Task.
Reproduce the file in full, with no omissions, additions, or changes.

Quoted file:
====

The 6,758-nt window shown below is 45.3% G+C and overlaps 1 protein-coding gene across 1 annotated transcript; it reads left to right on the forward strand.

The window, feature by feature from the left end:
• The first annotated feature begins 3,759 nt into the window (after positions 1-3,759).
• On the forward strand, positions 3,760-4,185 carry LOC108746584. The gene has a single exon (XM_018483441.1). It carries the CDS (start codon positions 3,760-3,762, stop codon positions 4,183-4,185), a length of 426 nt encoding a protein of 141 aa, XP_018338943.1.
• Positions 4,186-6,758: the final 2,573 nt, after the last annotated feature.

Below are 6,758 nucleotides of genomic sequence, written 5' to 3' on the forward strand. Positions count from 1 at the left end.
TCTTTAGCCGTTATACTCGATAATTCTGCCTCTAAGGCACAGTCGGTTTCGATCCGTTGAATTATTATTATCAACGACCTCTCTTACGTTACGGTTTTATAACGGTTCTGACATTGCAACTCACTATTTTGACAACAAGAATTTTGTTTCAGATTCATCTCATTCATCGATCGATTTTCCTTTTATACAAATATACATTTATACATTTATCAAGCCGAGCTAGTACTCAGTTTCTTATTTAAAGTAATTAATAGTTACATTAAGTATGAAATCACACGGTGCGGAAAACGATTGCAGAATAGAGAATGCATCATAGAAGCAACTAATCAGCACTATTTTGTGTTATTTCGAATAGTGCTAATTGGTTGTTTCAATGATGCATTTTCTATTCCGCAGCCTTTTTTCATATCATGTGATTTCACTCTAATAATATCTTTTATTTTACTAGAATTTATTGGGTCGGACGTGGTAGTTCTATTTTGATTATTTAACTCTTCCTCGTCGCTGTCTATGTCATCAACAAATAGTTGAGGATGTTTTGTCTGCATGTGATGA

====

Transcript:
The 6,758-nt window shown below is 45.3% G+C and overlaps 1 protein-coding gene across 1 annotated transcript; it reads left to right on the forward strand.

The window, feature by feature from the left end:
• The first annotated feature begins 3,759 nt into the window (after positions 1-3,759).
• On the forward strand, positions 3,760-4,185 carry LOC108746584. The gene has a single exon (XM_018483441.1). It carries the CDS (start codon positions 3,760-3,762, stop codon positions 4,183-4,185), a length of 426 nt encoding a protein of 141 aa, XP_018338943.1.
• Positions 4,186-6,758: the final 2,573 nt, after the last annotated feature.

Below are 6,758 nucleotides of genomic sequence, written 5' to 3' on the forward strand. Positions count from 1 at the left end.
TCTTTAGCCGTTATACTCGATAATTCTGCCTCTAAGGCACAGTCGGTTTCGATCCGTTGAATTATTATTATCAACGACCTCTCTTACGTTACGGTTTTATAACGGTTCTGACATTGCAACTCACTATTTTGACAACAAGAATTTTGTTTCAGATTCATCTCATTCATCGATCGATTTTCCTTTTATACAAATATACATTTATACATTTATCAAGCCGAGCTAGTACTCAGTTTCTTATTTAAAGTAATTAATAGTTACATTAAGTATGAAATCACACGGTGCGGAAAACGATTGCAGAATAGAGAATGCATCATAGAAGCAACTAATCAGCACTATTTTGTGTTATTTCGAATAGTGCTAATTGGTTGTTTCAATGATGCATTTTCTATTCCGCAGCCTTTTTTCATATCATGTGATTTCACTCTAATAATATCTTTTATTTTACTAGAATTTATTGGGTCGGACGTGGTAGTTCTATTTTGATTATTTAACTCTTCCTCGTCGCTGTCTATGTCATCAACAAATAGTTGAGGATGTTTTGTCTGCATGTGATGA